Jason Vargas—Threw seven shoutout innings with nine Ks to increase his consecutive great start count to three. He isn’t owned in any of my leagues and he’s got the Twins next so I wouldn’t mind owning him for that start and then possibly more.

Saves: Ryan Madson allowed a leadoff double but then struck out three batters to get save seven, Kyle Farnsworth allowed one run but picked up save number nine, Francisco Rodriguez of course allowed two runners on base but stranded them to pick up save 13, Jonathan Papelbon struck out two to notch his eighth save on his chastity belt, Carlos Marmol did his thing striking out two to earn save nine, Mark Lowe did what Feliz couldn’t and got his first save, Matt Capps got three consecutive outs for his seventh save, John Axford scarily let two runners on base but ended up striking out three for his 10th save, and Brandon League finally closed a game out, walking one and striking out no one for his 10th save.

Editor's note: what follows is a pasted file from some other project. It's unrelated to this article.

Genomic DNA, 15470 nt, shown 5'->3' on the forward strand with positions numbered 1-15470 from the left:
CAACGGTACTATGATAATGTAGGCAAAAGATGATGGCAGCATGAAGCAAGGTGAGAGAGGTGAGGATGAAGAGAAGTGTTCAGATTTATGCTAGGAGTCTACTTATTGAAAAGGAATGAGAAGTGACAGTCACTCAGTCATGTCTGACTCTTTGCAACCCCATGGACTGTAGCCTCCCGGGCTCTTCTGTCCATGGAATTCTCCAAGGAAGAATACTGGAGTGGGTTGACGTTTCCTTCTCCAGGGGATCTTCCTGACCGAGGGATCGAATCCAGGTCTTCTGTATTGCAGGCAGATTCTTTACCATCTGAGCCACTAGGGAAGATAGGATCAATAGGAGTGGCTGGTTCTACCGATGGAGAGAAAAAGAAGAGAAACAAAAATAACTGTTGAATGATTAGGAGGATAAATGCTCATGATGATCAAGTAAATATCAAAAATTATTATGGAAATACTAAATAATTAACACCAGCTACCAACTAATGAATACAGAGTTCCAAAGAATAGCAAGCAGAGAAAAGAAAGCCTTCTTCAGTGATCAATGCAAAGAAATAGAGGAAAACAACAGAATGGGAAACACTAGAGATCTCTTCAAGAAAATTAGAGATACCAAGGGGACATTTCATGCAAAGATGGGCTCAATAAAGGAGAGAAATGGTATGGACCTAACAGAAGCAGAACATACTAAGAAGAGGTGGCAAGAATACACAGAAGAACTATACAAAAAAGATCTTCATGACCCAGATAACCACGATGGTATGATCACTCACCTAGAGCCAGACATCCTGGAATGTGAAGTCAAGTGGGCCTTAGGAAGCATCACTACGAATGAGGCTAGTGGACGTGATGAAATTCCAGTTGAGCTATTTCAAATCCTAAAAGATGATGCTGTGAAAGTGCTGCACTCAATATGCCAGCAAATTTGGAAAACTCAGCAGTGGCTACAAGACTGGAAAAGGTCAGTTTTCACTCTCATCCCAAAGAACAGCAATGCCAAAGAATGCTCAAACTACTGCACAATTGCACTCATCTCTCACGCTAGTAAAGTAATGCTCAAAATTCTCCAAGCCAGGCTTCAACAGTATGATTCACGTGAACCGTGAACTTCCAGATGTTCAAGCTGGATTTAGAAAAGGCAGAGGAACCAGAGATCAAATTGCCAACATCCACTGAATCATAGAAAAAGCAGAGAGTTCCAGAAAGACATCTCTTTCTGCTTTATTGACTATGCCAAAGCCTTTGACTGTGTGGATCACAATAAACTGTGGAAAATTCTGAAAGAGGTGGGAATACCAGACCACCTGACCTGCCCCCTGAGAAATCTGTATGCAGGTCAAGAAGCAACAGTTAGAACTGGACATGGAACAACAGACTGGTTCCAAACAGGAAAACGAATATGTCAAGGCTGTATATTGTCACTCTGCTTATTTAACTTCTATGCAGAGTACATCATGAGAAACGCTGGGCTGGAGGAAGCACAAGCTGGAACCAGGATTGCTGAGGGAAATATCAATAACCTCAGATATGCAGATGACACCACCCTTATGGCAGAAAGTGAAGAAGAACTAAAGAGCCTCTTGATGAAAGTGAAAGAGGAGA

Blown Saves: Mariano Rivera blew his third save of the season, Craig Kimbrel blew his fourth save on four singles. He’s overall done well as the closer but Jonny Venters has been that good that there must be some thought of a change, Brian Wilson blew only his second save despite his ERA by letting inherited runners and one of his own score—at least he also got the win—and Neftali Feliz blew his first after allowing the Hosmer home run. He started the next inning by allowing two singles so he simply was not on his game or was getting unlucky.

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Jeffrey Gross
Jeffrey Gross

I don’t like Madson as a closer if Roy Halladay is going to pitch the 9th inning of 20% of the phillies games….

Paul Singman
Paul Singman

I’m sure people will take what they can get when it comes to saves, but that is an interesting factor I’ve never thought about before. As a guy who owned Franklin and Broxton in leagues this year, I’d just be ecstatic over that fact that Madson isn’t blowing any.

Jeffrey Gross
Jeffrey Gross

Very true. I like closers on bad teams though because I feel like they get more opportunities—how often do the pirates outscore you by more than 3? Every chance is an opp.